The Consolation of Philosophy

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Penguin Books Limited, 1999 - Literary Criticism - 154 pages
174 Reviews
Boethius was an eminent public figure under the Gothic emperor Theodoric, and an exceptional Greek scholar. When he became involved in a conspiracy and was imprisoned in Pavia, it was to the Greek philosophers that he turned. THE CONSOLATION was written in the period leading up to his brutal execution. It is a dialogue of alternating prose and verse between the ailing prisoner and his 'nurse' Philosophy. Her instruction on the nature of fortune and happiness, good and evil, fate and free will, restore his health and bring him to enlightenment. THE CONSOLATION was extremely popular throughout medieval Europe and his ideas were influential on the thought of Chaucer and Dante.

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Review: The Consolation of Philosophy

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I throughly enjoyed this book and it made me question everything I've ever thought of. I'd read it again but at a slower pace, to be able to understand it better. Read full review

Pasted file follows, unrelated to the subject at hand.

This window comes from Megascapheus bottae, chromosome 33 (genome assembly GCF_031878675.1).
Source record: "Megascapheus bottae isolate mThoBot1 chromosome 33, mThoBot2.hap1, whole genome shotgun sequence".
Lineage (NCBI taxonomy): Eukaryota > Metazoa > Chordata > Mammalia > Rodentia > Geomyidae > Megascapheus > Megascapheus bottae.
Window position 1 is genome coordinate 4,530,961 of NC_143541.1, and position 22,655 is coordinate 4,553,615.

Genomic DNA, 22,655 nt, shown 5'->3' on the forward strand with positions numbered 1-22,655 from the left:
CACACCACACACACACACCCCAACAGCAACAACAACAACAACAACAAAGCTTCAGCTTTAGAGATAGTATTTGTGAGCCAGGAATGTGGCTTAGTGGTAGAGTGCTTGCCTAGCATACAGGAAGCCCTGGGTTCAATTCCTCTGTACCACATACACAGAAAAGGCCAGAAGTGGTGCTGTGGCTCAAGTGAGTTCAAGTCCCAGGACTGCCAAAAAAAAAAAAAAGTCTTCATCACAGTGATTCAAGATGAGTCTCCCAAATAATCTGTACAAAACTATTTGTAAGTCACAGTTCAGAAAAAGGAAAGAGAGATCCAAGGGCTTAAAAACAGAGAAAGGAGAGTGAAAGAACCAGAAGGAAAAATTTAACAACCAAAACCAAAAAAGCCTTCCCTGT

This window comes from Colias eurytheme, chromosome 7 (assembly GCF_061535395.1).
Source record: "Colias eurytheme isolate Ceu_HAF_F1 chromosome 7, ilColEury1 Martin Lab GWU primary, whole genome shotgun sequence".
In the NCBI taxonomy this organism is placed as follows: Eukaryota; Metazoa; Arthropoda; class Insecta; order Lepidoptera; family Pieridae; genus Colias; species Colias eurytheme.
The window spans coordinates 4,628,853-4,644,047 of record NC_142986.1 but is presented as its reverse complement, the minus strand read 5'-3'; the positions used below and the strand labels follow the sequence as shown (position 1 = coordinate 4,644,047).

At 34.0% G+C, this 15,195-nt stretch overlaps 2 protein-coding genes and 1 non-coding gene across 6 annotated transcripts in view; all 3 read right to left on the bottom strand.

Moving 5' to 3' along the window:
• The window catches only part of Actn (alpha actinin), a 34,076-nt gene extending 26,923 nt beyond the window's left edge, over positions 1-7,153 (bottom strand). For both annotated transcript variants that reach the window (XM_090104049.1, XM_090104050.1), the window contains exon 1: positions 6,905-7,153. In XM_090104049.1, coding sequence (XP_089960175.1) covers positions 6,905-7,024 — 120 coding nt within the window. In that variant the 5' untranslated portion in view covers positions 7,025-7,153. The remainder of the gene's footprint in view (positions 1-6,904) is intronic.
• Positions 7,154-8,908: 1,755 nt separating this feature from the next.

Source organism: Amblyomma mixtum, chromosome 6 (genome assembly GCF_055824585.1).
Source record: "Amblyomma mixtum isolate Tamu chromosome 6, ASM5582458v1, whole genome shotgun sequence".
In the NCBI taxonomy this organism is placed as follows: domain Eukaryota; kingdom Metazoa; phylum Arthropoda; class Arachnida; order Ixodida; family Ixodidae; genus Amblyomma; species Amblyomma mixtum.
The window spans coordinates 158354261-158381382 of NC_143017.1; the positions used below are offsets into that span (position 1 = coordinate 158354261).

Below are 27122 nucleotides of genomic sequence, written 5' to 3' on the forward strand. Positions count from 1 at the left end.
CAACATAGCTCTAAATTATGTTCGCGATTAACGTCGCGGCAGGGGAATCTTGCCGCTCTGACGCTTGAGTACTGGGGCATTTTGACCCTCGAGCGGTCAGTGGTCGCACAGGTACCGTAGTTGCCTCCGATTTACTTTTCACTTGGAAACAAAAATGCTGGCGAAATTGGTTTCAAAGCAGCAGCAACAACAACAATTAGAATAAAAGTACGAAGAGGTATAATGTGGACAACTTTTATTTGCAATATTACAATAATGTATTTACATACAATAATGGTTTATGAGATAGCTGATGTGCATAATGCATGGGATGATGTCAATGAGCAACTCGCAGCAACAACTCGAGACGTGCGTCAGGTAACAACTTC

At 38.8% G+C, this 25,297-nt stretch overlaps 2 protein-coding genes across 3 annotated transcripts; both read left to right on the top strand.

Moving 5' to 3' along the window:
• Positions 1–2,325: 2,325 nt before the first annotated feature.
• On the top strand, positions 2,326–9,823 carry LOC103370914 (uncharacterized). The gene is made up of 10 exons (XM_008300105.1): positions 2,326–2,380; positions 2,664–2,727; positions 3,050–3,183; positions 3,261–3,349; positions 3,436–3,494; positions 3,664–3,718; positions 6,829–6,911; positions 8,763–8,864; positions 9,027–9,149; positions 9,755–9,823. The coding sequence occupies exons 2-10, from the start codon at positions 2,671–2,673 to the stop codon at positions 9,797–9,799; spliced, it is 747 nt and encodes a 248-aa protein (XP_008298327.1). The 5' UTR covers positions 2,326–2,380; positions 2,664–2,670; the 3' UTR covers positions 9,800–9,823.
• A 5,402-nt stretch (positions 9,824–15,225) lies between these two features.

Review: The Consolation of Philosophy

User Review  - Goodreads

A tough read. I'm not a huge fan of rambling Platonic discourse. I also don't agree with most of his arguments and he conveniently leaves out the fortunes of romantic love. Read full review

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Universals
James Porter Moreland
Limited preview - 2001
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About the author (1999)

Ancius Boethius (c. A.D.480-524) was a Roman philosopher and is considered one of the last authentic representatives of the classical world, in both his life and writings. It is through Boethius' translations that the knowledge of Aristotle has survived in the West.

Victor Watts read Classics and English at Merton College Oxford. He is Master of Grey College and part-time Senior Lecturer in the School of English and Linguistics at Durham University.

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